The Upside Down is a clonal grove. Everything is connected by a singular root. What happens to the creatures in Hopper’s Russian prison affects Vecna. What happens to Vecna affects the swarm of monster bats. If you step on one of those slimy vines covering the ground, every creepy-crawly is going to know about it. Attacks on The Upside Down must be coordinated not only across physical locations, but also planes of existence. And they must happen all at once or not at all. Just as an attack can go “our way” because all of these entities are connected, it can easily swing in their favor if any once piece of the Upside Down puzzle can rally. Because of this everything-all-at-once storytelling, the end of this season is exciting but chaotic to an almost dizzying degree. It makes it hard to talk about without spoiling the whole thing.
The two-chapter finale, a combined 235 minutes, of Stranger Things flies by in a non-stop whirlwind of plot points, attacks, and counterattacks. All of them are brutal and potentially deadly. Each scene drives the audience to anxiety over which, if any, of our favorite characters might find themselves at the end of their story this time. The flurry of activity is typical of the show’s previous seasons, the story arcs playing out in parallel, until the denouement when they all come crashing together. Our heroes, like The Upside Down, are also connected by a singular root. Protect the things, and the people, they love.
The good news is, we don’t have to riot. The bad news is The Duffer Brothers continue their streak of giving us unlikely heroes to fall in love with only to snatch them away in the most heart-wrenching ways. The Valhalla of Stranger Things is populated by those least likely to have a backbone. They surprise us every time.
This season’s stakes are on a grander scale than the last. It’s not just Eleven, or Hawkins, that’s in danger. Vecna threatens the entire world. On social media, people are complaining that it felt like a bait and switch. Every season The Gang From Hawkins saves the world, and at the end of every season we get a “but wait, there’s more” message to keep us tuned in for the next. It’s a lot like a video game that way. The end of each season has seen the defeat of a mini-boss. As The Gang levels up, the bosses get bigger. Vecna, who seemed to be the heart of The Upside Down, was merely a tourist who took advantage of its untapped power. Next season is the last, so The Big Bad will be The Biggest Bad they’ve ever faced. And we got a glimpse of that (again) just before the credits rolled.
There were some incredible performances this season. As dull as I found the whole Russian Prison plot, David Harbour and Tom Wlaschiha gave us some wonderful moments and delivered powerful monologues. The prison battle scenes almost made all of that time worth it. Almost.
Sadie Sink continues to be a powerhouse and one of the show’s MVPs. Max’s emotional journey and her relationship with Lucas (Caleb McLaughlin, who also gave us some incredibly raw, emotional moments) were central to the entire story and she did a great job carrying that weight.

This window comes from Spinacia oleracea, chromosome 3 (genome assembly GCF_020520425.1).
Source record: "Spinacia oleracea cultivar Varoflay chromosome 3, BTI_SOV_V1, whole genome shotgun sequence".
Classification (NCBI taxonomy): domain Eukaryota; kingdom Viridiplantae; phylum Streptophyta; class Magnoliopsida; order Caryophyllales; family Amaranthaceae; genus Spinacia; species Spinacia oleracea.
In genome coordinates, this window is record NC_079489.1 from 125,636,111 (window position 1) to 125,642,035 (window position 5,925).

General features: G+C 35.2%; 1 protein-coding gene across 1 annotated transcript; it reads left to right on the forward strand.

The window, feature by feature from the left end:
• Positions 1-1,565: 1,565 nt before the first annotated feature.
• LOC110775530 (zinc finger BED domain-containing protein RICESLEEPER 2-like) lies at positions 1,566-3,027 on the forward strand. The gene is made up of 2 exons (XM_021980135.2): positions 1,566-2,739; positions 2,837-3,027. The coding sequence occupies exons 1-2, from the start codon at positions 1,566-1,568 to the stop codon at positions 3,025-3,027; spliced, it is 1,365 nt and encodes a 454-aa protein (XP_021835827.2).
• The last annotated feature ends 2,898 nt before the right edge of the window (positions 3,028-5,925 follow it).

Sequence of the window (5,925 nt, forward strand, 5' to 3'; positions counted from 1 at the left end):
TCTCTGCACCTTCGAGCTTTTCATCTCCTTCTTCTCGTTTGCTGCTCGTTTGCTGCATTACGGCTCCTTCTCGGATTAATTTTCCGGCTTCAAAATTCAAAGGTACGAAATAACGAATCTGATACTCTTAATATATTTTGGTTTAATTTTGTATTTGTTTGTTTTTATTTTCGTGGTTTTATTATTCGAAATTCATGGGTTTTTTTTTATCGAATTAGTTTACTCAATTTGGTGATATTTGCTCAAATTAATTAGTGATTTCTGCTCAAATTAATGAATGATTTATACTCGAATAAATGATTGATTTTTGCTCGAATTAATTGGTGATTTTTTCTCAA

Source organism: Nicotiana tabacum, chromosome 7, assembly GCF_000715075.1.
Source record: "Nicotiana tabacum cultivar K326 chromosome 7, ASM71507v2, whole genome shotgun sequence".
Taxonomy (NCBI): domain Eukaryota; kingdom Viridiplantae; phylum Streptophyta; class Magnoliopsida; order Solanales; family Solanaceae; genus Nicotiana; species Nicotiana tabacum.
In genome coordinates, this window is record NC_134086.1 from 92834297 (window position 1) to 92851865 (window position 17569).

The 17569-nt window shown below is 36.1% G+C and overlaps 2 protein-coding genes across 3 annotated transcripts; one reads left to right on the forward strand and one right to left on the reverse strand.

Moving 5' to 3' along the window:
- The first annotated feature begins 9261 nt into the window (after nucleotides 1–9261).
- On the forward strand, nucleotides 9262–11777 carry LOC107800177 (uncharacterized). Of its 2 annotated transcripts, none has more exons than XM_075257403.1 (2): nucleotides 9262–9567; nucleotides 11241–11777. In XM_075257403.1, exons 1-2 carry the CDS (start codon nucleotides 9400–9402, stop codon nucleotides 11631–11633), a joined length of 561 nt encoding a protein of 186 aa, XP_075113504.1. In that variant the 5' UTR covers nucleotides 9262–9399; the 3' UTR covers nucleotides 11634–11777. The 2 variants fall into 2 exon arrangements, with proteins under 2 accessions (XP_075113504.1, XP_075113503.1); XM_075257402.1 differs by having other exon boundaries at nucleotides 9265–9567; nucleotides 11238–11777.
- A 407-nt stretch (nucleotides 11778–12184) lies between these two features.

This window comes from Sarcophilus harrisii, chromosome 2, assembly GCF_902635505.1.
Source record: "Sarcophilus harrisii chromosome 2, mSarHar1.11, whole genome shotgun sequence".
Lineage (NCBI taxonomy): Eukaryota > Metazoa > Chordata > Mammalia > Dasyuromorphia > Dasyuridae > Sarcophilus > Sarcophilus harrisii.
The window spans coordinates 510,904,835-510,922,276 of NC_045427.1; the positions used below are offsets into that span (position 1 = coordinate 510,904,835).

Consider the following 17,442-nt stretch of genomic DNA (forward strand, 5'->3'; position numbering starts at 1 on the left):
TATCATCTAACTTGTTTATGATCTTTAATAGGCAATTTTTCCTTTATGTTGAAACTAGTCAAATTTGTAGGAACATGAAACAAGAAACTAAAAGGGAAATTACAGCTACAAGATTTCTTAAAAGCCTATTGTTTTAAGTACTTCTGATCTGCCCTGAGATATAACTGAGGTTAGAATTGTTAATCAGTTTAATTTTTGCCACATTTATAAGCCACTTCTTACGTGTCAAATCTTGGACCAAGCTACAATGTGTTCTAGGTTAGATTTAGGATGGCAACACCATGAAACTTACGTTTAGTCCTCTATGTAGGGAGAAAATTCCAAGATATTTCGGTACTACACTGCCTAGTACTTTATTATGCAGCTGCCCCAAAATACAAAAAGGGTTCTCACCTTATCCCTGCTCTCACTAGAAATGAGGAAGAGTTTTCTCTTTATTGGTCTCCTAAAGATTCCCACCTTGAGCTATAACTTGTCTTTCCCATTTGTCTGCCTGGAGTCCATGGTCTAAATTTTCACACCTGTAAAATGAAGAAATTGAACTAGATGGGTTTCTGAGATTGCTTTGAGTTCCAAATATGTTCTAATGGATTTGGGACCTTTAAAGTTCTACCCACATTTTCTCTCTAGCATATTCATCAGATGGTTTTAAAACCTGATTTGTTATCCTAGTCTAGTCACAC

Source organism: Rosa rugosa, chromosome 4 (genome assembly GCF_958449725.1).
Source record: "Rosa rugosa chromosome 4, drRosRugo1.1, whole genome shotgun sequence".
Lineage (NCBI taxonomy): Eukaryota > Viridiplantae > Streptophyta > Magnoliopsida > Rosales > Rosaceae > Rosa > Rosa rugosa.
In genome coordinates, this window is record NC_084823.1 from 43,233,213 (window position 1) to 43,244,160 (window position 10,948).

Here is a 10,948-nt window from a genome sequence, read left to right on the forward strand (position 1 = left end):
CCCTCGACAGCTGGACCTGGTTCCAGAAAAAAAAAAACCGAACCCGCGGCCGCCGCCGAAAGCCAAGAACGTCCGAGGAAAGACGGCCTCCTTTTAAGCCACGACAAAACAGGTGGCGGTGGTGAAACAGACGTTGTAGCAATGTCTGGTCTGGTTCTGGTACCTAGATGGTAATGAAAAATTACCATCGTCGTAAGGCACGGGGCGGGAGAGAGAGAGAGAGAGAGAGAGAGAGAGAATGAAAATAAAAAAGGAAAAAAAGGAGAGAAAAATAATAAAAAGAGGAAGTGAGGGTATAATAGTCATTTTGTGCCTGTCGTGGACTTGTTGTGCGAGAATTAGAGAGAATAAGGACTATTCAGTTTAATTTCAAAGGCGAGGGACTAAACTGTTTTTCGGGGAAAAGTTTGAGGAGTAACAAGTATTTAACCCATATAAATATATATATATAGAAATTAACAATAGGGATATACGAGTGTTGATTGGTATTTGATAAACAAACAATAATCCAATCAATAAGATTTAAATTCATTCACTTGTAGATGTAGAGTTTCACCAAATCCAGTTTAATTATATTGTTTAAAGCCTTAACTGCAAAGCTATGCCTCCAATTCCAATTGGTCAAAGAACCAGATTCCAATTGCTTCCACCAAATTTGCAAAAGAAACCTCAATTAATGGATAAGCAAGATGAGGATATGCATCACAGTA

Noah Schnapp’s Will Byers, a character mostly fridged in previous seasons, gave us a lot to chew on even as he was trapped in a bad haircut and a mostly unnecessary desert adventure for a large part of the season. I don’t know if this should be considered a spoiler but Will is gay. He is gay and in love with his best friend. He is suffering the way a lot of gay people did in the ’80s — in secret. A controversial take? Not really. The subtext of his scenes with Mike is close to the surface in this season’s episodes. It’s hard to watch, but also allows for Will and Jonathan (Charlie Heaton) to have a nice brother bonding moment.
Joseph Quinn was this season’s newbie. Eddie Munson, the metalhead with a heart and big, soulful eyes. He did a fantastic job being the focus of the townspeople’s ire while a battle with the unseen forces of The Upside Down waged around them (again.)
Of course, there was the soundtrack. Once again, The Duffers have captured the essence of a particular year through its music. Beyond Kate Bush, they also used The Cramps, Journey, and Metallica’s “Master Of Puppets” to great effect.
This season’s ending didn’t leave much room for a significant time jump. I’m worried about how the real-world passing of time and the aging of the youngest cast members are going to be handled. They haven’t begun filming it yet and the anticipated release date isn’t until 2024. These kids are aging out of these roles as quickly as the audience is growing tired of them. While I don’t feel like The Duffers let us down with this season, they’re not off the hook yet.
While we wait, most of the cast has upcoming projects that Discussing Film rounded up here.
All nine episodes of Stranger Things 4 are now streaming on Netflix.